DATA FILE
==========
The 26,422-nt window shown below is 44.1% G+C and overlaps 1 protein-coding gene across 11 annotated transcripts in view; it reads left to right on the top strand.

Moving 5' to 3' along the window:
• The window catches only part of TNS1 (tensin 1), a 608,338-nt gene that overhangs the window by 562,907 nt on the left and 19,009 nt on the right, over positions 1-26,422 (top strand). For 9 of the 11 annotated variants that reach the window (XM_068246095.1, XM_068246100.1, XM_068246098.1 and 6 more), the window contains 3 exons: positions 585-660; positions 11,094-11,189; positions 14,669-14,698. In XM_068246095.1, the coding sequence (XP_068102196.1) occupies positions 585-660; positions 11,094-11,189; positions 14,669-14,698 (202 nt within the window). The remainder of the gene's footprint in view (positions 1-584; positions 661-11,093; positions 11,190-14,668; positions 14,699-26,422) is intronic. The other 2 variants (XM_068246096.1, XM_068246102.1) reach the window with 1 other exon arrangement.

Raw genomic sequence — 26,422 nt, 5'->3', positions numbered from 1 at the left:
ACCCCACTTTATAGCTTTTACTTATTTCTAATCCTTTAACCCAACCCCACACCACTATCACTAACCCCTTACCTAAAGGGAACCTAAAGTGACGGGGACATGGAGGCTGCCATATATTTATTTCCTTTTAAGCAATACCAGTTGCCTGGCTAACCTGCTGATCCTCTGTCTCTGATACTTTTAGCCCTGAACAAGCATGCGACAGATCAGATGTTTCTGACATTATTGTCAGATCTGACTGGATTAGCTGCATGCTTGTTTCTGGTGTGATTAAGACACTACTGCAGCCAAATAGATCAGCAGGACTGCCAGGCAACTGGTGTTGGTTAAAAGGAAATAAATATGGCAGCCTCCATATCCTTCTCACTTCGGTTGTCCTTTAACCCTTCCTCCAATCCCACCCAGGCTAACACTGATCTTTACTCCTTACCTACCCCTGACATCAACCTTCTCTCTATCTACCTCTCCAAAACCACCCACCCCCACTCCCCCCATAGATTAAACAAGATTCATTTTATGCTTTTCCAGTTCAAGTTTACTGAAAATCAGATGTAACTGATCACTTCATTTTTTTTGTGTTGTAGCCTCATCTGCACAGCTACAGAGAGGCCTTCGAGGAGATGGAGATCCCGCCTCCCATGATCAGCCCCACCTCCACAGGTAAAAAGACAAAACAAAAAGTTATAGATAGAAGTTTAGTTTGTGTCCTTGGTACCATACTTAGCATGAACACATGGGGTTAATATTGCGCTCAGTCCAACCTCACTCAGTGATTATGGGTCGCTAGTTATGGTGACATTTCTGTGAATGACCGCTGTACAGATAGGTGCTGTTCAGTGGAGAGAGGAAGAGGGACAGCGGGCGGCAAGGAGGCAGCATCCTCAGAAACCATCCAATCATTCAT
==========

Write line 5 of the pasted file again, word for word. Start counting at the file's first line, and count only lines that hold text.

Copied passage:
ACCCCACTTTATAGCTTTTACTTATTTCTAATCCTTTAACCCAACCCCACACCACTATCACTAACCCCTTACCTAAAGGGAACCTAAAGTGACGGGGACATGGAGGCTGCCATATATTTATTTCCTTTTAAGCAATACCAGTTGCCTGGCTAACCTGCTGATCCTCTGTCTCTGATACTTTTAGCCCTGAACAAGCATGCGACAGATCAGATGTTTCTGACATTATTGTCAGATCTGACTGGATTAGCTGCATGCTTGTTTCTGGTGTGATTAAGACACTACTGCAGCCAAATAGATCAGCAGGACTGCCAGGCAACTGGTGTTGGTTAAAAGGAAATAAATATGGCAGCCTCCATATCCTTCTCACTTCGGTTGTCCTTTAACCCTTCCTCCAATCCCACCCAGGCTAACACTGATCTTTACTCCTTACCTACCCCTGACATCAACCTTCTCTCTATCTACCTCTCCAAAACCACCCACCCCCACTCCCCCCATAGATTAAACAAGATTCATTTTATGCTTTTCCAGTTCAAGTTTACTGAAAATCAGATGTAACTGATCACTTCATTTTTTTTGTGTTGTAGCCTCATCTGCACAGCTACAGAGAGGCCTTCGAGGAGATGGAGATCCCGCCTCCCATGATCAGCCCCACCTCCACAGGTAAAAAGACAAAACAAAAAGTTATAGATAGAAGTTTAGTTTGTGTCCTTGGTACCATACTTAGCATGAACACATGGGGTTAATATTGCGCTCAGTCCAACCTCACTCAGTGATTATGGGTCGCTAGTTATGGTGACATTTCTGTGAATGACCGCTGTACAGATAGGTGCTGTTCAGTGGAGAGAGGAAGAGGGACAGCGGGCGGCAAGGAGGCAGCATCCTCAGAAACCATCCAATCATTCAT